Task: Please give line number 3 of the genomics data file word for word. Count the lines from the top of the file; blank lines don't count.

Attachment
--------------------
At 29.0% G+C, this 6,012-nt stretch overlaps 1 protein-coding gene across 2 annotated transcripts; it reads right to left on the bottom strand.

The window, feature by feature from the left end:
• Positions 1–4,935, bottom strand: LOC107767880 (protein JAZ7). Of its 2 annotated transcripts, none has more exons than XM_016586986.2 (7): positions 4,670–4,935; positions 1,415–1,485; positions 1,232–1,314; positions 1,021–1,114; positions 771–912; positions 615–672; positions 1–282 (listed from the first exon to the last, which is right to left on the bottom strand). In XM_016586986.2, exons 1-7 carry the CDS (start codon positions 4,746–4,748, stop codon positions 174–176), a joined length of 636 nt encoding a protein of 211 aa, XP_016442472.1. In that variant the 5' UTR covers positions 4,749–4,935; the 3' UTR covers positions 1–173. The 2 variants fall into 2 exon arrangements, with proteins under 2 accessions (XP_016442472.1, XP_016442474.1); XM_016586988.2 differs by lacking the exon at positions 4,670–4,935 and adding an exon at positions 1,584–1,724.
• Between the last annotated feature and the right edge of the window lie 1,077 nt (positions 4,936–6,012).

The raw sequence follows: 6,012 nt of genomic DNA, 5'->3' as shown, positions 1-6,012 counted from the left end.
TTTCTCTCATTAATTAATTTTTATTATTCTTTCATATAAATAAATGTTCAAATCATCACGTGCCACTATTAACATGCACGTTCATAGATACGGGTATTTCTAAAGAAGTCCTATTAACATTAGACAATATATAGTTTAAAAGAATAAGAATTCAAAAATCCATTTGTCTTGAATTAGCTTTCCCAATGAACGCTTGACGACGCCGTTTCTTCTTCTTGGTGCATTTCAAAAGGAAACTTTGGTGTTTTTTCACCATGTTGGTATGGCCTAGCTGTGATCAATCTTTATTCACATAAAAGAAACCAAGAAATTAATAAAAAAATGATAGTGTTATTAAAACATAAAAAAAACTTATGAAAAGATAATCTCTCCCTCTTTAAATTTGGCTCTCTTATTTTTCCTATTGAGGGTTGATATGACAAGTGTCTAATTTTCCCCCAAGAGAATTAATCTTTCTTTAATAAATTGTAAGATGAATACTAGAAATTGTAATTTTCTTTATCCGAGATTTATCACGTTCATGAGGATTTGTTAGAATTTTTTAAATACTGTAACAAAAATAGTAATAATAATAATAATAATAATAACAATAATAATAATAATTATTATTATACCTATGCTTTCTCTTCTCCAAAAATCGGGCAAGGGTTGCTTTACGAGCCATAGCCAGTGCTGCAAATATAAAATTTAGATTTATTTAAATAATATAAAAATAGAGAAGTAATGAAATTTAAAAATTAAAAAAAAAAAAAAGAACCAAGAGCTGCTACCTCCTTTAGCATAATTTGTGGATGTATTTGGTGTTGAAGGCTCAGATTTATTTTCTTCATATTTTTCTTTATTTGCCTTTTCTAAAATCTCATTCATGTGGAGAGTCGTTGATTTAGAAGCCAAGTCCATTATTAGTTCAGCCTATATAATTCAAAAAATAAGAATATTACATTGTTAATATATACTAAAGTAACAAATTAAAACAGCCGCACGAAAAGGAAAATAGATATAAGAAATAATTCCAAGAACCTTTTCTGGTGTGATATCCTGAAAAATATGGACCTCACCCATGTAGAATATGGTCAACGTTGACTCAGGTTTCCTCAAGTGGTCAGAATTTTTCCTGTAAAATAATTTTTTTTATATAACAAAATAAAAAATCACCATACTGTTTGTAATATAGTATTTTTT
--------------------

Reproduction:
• Positions 1–4,935, bottom strand: LOC107767880 (protein JAZ7). Of its 2 annotated transcripts, none has more exons than XM_016586986.2 (7): positions 4,670–4,935; positions 1,415–1,485; positions 1,232–1,314; positions 1,021–1,114; positions 771–912; positions 615–672; positions 1–282 (listed from the first exon to the last, which is right to left on the bottom strand). In XM_016586986.2, exons 1-7 carry the CDS (start codon positions 4,746–4,748, stop codon positions 174–176), a joined length of 636 nt encoding a protein of 211 aa, XP_016442472.1. In that variant the 5' UTR covers positions 4,749–4,935; the 3' UTR covers positions 1–173. The 2 variants fall into 2 exon arrangements, with proteins under 2 accessions (XP_016442472.1, XP_016442474.1); XM_016586988.2 differs by lacking the exon at positions 4,670–4,935 and adding an exon at positions 1,584–1,724.